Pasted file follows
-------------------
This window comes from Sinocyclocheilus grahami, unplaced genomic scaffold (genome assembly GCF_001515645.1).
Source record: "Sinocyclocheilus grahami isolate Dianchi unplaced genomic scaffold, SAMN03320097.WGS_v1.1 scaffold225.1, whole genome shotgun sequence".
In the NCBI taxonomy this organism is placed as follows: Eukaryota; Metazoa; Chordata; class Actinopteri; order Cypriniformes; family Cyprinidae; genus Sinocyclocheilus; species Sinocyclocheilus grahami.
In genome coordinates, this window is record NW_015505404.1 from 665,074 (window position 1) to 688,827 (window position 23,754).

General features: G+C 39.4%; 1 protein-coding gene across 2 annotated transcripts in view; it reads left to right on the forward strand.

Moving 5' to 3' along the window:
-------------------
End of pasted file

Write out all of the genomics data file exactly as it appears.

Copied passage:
This window comes from Sinocyclocheilus grahami, unplaced genomic scaffold (genome assembly GCF_001515645.1).
Source record: "Sinocyclocheilus grahami isolate Dianchi unplaced genomic scaffold, SAMN03320097.WGS_v1.1 scaffold225.1, whole genome shotgun sequence".
In the NCBI taxonomy this organism is placed as follows: Eukaryota; Metazoa; Chordata; class Actinopteri; order Cypriniformes; family Cyprinidae; genus Sinocyclocheilus; species Sinocyclocheilus grahami.
In genome coordinates, this window is record NW_015505404.1 from 665,074 (window position 1) to 688,827 (window position 23,754).

General features: G+C 39.4%; 1 protein-coding gene across 2 annotated transcripts in view; it reads left to right on the forward strand.

Moving 5' to 3' along the window: